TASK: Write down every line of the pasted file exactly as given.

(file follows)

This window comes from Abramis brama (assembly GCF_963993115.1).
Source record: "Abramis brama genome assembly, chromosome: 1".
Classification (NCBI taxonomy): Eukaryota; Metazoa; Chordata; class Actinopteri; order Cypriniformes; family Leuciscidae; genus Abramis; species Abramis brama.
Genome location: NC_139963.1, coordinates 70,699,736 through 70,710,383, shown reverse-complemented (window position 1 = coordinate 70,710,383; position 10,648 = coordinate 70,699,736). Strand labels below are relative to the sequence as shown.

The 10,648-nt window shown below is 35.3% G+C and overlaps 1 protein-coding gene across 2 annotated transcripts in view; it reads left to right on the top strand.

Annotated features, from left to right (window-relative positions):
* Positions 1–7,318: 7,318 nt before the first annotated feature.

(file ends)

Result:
This window comes from Abramis brama (assembly GCF_963993115.1).
Source record: "Abramis brama genome assembly, chromosome: 1".
Classification (NCBI taxonomy): Eukaryota; Metazoa; Chordata; class Actinopteri; order Cypriniformes; family Leuciscidae; genus Abramis; species Abramis brama.
Genome location: NC_139963.1, coordinates 70,699,736 through 70,710,383, shown reverse-complemented (window position 1 = coordinate 70,710,383; position 10,648 = coordinate 70,699,736). Strand labels below are relative to the sequence as shown.

The 10,648-nt window shown below is 35.3% G+C and overlaps 1 protein-coding gene across 2 annotated transcripts in view; it reads left to right on the top strand.

Annotated features, from left to right (window-relative positions):
* Positions 1–7,318: 7,318 nt before the first annotated feature.